So, no business case for LNG? Just this year, five LNG developers in the U.S. signed more than 20 long-term deals that will export more than 30 million metric tonnes annually to Europe and Asia. In Qatar, the demand is such that there is a $50 billion 5-year plan to increase the country’s export capacity by nearly two-thirds. Mexico has 12 LNG export projects in the early stages with a plan to export a North American supply, which will include Canadian gas transported via pipeline to LNG export facilities in the Gulf of Mexico. Five Mexican projects will begin exporting over 2 billion cubic feet of LNG per day as early as 2024.

Currently, there are new pipelines being built throughout Europe, increased transatlantic shipments scheduled, multiple floating LNG platforms and floating storage regasification units now under construction. With the forecasted high energy prices in Europe, the demand for LNG is insatiable.

The increased demand for LNG is not the only energy-related development that has resulted from the Russian invasion of Ukraine and the disruption of world energy markets, trade and commerce. China and India are increasing their imports of Russian oil and gas. The EU is revisiting its ban on fracking. The U.S. is lifting sanctions on Venezuelan oil production.

In the last 12 months coal has become “black gold.” India has increased its coal imports and usage. Germany, Holland, Italy, France, and UK have all restarted decommissioned coal-fired power plants. Poland now gets 70 per cent of its energy from hard coal or lignite. China depends on coal for 60 per cent of its energy and it is increasing the number of coal-power plant construction projects both at home and in Africa and Asia.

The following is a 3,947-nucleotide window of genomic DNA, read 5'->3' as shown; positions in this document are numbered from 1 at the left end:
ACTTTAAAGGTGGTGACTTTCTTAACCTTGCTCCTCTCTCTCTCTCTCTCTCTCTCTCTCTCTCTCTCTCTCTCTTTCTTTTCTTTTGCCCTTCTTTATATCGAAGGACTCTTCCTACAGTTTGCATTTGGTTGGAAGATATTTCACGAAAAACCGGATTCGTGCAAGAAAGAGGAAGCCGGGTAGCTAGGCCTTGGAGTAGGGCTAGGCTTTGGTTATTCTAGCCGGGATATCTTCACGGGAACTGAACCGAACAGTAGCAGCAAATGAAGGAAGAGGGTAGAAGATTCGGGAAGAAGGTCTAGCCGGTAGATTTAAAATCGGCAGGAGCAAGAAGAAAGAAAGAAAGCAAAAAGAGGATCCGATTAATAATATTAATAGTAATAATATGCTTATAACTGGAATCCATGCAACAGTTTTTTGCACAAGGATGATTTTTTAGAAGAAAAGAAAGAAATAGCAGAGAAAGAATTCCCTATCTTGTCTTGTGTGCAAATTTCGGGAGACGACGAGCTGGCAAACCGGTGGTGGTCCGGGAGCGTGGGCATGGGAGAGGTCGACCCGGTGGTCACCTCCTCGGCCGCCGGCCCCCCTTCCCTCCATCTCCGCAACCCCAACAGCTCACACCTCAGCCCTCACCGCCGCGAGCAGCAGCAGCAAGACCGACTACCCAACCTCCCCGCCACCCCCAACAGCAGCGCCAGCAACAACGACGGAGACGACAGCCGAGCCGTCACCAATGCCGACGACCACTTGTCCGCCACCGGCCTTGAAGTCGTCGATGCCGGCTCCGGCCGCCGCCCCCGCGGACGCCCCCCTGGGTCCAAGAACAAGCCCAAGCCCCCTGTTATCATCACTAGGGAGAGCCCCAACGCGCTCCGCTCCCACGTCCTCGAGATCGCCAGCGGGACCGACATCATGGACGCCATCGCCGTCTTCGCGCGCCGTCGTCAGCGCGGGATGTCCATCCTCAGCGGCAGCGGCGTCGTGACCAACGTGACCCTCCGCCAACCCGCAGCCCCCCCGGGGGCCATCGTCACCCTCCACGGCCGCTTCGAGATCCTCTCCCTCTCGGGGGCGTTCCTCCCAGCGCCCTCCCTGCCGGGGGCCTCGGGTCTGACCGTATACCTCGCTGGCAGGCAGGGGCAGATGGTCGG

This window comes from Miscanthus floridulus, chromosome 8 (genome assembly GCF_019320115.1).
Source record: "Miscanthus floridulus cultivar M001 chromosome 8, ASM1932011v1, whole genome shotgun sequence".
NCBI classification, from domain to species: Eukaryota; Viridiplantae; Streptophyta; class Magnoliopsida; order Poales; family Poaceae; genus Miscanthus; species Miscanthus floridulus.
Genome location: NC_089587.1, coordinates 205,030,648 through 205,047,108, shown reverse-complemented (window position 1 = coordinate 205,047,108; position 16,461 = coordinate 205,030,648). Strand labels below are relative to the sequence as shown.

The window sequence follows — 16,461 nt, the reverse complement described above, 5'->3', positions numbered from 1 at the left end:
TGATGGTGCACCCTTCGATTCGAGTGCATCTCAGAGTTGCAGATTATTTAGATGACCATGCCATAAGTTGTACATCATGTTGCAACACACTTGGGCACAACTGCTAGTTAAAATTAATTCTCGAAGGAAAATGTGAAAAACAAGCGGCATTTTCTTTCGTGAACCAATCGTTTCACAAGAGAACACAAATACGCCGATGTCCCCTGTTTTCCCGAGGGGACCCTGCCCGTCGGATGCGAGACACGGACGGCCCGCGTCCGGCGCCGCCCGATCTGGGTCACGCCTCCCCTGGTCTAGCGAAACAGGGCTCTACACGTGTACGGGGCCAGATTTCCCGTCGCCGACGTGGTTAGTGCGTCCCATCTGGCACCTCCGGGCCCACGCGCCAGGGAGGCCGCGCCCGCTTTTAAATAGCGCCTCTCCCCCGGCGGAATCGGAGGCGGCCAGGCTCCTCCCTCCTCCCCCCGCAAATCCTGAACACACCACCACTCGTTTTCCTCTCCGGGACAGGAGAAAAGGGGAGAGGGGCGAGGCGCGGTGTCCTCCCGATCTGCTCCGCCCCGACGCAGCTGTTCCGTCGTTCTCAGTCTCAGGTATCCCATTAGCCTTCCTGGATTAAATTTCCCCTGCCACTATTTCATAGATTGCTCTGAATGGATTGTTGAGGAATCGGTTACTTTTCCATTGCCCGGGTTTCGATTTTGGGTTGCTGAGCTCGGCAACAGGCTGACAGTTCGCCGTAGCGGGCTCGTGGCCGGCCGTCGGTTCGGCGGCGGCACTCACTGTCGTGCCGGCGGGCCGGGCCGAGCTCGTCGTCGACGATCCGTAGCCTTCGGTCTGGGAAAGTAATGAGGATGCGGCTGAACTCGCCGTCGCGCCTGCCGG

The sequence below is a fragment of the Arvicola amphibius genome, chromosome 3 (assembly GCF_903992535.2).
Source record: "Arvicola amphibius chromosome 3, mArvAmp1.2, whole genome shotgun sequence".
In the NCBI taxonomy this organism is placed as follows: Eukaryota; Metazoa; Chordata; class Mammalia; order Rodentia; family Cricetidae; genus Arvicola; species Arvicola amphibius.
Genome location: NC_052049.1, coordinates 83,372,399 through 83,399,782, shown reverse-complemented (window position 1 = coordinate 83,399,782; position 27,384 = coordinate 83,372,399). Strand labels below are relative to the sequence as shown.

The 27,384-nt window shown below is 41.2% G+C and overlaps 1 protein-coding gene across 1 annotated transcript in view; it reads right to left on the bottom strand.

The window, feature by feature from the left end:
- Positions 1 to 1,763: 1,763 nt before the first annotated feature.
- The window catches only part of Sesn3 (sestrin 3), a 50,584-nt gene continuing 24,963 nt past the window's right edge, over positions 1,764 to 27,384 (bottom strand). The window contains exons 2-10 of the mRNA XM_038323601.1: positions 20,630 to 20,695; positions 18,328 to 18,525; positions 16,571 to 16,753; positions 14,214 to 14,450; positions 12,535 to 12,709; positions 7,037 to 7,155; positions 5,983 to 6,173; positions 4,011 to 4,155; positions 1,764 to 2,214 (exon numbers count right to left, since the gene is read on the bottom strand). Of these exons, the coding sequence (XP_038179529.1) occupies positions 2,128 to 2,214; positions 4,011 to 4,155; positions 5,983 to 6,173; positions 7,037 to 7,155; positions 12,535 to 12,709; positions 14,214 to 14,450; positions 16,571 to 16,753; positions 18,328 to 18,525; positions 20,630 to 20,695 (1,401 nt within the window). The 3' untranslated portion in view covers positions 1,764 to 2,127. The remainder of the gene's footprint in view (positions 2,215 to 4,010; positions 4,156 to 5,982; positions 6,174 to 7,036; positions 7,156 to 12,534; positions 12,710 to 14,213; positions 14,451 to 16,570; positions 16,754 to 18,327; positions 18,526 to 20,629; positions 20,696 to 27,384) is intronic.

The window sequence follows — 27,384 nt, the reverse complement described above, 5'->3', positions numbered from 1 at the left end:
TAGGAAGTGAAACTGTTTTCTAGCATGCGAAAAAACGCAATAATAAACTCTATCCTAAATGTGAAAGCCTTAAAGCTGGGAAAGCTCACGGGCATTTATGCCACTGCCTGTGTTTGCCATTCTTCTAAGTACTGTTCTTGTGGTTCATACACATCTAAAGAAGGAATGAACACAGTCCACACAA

This increased use of coal around the world has serious environmental implications and that fact has caught the attention of the Trudeau government. Canada’s deputy PM and finance minister Chrystia Freeland recently observed, notwithstanding the PM’s business case assessment, that Canada would entertain LNG projects to keep other countries from using coal. In Washington D.C., Freeland stated that LNG “is an important transition fuel.” Indeed it is: developing Canadian natural resources and actively exporting into the global energy marketplace will positively impact the environment.

Canadian energy consultancy Wood Mackenzie has recently issued a report that outlines thoughtful development of Canadian LNG exports to Asia could account for 20 per cent of their market share by 2050. Remarkably, this amount can reduce annual global emissions to the equivalent of removing every vehicle from Canadian roads.

Another recent Canadian study by estimates that within seven to ten years, should Canada develop its oil and gas production and export capacity, Canadian resources could offset nearly 60 per cent of Russia’s natural gas and 46 per cent of its crude oil exports internationally. In a few years, with a supportive federal government strategy, Canada could replace about 20 per cent of Russia’s oil and gas.

Given the findings of these studies a responsible energy policy suggests that Canada should pursue a more aggressive oil and gas development and export strategy. The fact that the Trudeau government is dodging this responsible course comes with consequences – dire consequences for the prosperity of present and future Canadians.

The Promise Domestically